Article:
Nitric oxide
Nitric oxide, also known as nitrogen monoxide, is a diatomic molecule with chemical formula NO. It is a free radical and is an important intermediate in the chemical industry...

 (NO), which will react with oxygen (O2) in the air to form nitrogen dioxide
Nitrogen dioxide
Nitrogen dioxide is the chemical compound with the formula it is one of several nitrogen oxides. is an intermediate in the industrial synthesis of nitric acid, millions of tons of which are produced each year. This reddish-brown toxic gas has a characteristic sharp, biting odor and is a prominent...

 (NO2), which is toxic. Lack of oxygen inside the silo can cause asphyxiation. Molds that grow when air reaches cured silage can cause toxic organic dust syndrome. Silage bales are heavy, and can fall, roll or overbalance machinery. Collapsing silage from large bunker silos has caused deaths. Silage itself poses no special danger.


The ensiled product retains a much larger proportion of its nutrients than if the crop had been dried and stored as hay
Hay is grass, legumes or other herbaceous plants that have been cut, dried, and stored for use as animal fodder, particularly for grazing livestock such as cattle, horses, goats, and sheep. Hay is also fed to pets such as rabbits and guinea pigs...

 or stover
Stover is the leaves and stalks of corn , sorghum or soybean plants that are left in a field after harvest. It can be directly grazed by cattle or dried for use as fodder. It is similar to straw, the residue left after any cereal grain or grass has been harvested at maturity for its seed...


Bulk silage is commonly fed to dairy cattle
Dairy cattle
Dairy cattle are cattle cows bred for the ability to produce large quantities of milk, from which dairy products are made. Dairy cows generally are of the species Bos taurus....

, while baled silage tends to be used for beef cattle
Beef cattle
Beef cattle are cattle raised for meat production . The meat of cattle is known as beef. When raised in a feedlot cattle are known as feeder cattle. Many such feeder cattle are born in cow-calf operations specifically designed to produce beef calves...

, sheep and horse
The horse is one of two extant subspecies of Equus ferus, or the wild horse. It is a single-hooved mammal belonging to the taxonomic family Equidae. The horse has evolved over the past 45 to 55 million years from a small multi-toed creature into the large, single-toed animal of today...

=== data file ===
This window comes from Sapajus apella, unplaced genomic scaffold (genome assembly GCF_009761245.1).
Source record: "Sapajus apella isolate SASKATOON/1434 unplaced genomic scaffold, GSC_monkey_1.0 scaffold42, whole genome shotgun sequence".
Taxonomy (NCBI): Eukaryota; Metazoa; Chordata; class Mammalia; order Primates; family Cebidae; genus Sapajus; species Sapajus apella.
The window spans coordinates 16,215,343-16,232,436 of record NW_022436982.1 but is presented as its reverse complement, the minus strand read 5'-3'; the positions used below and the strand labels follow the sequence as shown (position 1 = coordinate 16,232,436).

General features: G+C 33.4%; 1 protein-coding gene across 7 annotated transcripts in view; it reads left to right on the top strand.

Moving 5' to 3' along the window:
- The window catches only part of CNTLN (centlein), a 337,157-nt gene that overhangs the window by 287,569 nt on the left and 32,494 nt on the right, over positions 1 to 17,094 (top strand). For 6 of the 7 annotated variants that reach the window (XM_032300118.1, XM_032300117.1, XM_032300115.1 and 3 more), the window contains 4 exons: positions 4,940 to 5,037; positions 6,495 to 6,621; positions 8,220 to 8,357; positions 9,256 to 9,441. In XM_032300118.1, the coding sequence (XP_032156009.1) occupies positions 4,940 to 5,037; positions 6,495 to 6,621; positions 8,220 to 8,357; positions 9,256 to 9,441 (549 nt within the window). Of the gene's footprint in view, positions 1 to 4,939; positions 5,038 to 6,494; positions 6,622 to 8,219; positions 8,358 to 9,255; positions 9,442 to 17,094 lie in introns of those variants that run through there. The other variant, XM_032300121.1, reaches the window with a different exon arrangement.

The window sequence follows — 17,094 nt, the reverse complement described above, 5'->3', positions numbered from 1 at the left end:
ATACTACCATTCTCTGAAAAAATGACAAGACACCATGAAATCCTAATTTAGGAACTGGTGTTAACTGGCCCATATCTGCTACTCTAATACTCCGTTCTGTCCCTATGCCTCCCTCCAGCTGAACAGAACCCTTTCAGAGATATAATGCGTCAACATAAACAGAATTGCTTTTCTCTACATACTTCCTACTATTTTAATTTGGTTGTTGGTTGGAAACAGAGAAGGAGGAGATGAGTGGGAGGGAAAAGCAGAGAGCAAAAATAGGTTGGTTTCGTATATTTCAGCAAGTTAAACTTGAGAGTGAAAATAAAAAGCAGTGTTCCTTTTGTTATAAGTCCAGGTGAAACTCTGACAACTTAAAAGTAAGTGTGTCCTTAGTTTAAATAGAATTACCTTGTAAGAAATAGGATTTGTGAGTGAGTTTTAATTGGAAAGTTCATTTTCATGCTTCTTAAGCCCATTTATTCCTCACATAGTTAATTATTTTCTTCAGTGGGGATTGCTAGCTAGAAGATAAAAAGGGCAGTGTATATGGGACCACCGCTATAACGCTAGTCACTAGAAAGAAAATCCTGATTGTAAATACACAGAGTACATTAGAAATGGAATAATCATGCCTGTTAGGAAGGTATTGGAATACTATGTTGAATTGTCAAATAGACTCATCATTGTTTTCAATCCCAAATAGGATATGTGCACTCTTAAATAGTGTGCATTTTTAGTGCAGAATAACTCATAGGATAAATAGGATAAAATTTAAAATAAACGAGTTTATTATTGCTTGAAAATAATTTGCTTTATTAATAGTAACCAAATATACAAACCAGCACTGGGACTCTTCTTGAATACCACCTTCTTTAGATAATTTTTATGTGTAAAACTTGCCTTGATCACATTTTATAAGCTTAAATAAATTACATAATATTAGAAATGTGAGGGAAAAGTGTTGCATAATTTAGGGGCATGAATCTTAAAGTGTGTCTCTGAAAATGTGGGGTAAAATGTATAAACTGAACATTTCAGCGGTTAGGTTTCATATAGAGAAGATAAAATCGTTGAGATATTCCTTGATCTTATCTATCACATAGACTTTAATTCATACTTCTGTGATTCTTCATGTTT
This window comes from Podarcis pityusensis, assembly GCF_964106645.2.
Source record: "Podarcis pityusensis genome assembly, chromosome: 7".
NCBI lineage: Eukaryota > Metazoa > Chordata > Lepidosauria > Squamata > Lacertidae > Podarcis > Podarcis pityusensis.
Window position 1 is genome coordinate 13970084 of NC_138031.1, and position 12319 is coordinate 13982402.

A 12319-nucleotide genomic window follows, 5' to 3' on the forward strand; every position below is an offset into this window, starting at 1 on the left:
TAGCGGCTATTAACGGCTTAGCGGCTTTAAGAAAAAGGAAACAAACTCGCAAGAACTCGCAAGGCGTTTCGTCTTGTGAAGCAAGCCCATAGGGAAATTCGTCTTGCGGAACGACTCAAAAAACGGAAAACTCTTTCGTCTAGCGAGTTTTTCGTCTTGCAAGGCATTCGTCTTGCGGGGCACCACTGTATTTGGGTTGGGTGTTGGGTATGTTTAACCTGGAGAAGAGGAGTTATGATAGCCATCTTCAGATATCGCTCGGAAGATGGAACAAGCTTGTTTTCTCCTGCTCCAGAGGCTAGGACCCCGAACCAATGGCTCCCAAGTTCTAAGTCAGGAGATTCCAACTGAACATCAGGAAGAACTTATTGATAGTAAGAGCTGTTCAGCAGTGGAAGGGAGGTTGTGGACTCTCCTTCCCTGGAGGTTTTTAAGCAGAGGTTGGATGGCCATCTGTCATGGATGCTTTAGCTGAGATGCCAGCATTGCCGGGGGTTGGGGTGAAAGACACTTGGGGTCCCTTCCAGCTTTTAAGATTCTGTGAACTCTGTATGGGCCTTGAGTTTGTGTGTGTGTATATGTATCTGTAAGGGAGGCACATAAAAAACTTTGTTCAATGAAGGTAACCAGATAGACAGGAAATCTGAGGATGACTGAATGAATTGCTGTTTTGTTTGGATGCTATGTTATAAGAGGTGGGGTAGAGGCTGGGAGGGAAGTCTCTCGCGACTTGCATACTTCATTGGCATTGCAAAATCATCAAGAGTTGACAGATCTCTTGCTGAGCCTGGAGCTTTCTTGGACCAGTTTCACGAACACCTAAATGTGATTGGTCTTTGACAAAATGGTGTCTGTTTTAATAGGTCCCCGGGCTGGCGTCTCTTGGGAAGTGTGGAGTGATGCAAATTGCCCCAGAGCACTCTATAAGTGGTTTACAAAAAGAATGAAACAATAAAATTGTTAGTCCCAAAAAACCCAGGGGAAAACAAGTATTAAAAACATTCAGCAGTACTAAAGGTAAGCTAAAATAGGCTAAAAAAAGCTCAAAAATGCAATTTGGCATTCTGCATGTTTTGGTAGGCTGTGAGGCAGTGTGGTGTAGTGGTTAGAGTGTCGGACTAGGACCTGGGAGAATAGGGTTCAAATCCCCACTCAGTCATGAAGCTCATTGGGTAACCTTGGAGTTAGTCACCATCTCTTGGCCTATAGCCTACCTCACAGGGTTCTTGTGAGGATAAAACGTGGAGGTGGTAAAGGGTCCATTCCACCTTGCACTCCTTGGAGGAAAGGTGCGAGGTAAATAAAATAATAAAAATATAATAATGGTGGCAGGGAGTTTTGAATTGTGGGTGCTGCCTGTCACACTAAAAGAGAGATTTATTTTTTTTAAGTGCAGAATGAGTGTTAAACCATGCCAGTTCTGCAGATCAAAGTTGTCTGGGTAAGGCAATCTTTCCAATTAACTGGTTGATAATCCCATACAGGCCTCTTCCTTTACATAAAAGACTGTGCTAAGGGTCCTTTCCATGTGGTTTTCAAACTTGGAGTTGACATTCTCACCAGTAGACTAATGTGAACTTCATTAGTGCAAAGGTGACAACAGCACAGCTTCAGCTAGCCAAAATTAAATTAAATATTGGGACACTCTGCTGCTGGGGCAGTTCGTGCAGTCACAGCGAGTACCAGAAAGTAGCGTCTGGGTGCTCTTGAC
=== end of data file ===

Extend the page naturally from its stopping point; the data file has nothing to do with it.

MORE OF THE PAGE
Since silage goes through a fermentation process, energy is used by fermentative bacteria to produce volatile fatty acids
Volatile fatty acids
Volatile fatty acids are fatty acids with a carbon chain of six carbons or fewer. They are now usually referred to as short-chain fatty acids .They can be created through fermentation in the intestine.Examples include:* Acetic acid...

 (VFA), such as acetate
An acetate is a derivative of acetic acid. This term includes salts and esters, as well as the anion found in solution. Most of the approximately 5 billion kilograms of acetic acid produced annually in industry are used in the production of acetates, which usually take the form of polymers. In...

, propionate
The propanoate or propionate ion is C2H5COO− .A propanoic or propionic compound is a salt or ester of propanoic acid....

, lactate
Lactic acid
Lactic acid, also known as milk acid, is a chemical compound that plays a role in various biochemical processes and was first isolated in 1780 by the Swedish chemist Carl Wilhelm Scheele. Lactic acid is a carboxylic acid with the chemical formula C3H6O3...

, and butyrate
Butyric acid
Butyric acid , also known under the systematic name butanoic acid, is a carboxylic acid with the structural formula CH3CH2CH2-COOH. Salts and esters of butyric acid are known as butyrates or butanoates...

, which preserve the forage. The result is that the silage is lower in energy than the original forage, since the fermentative bacteria
Bacteria are a large domain of prokaryotic microorganisms. Typically a few micrometres in length, bacteria have a wide range of shapes, ranging from spheres to rods and spirals...

use some of the carbohydrates to produce VFA. Thus, the ensiling process preserves forages, but does not improve the quality or the nutrient value. Although it does not increase the nutrient level of the plant matter ensiled, it does increase the digestibility and utilization of nutrient by ruminants.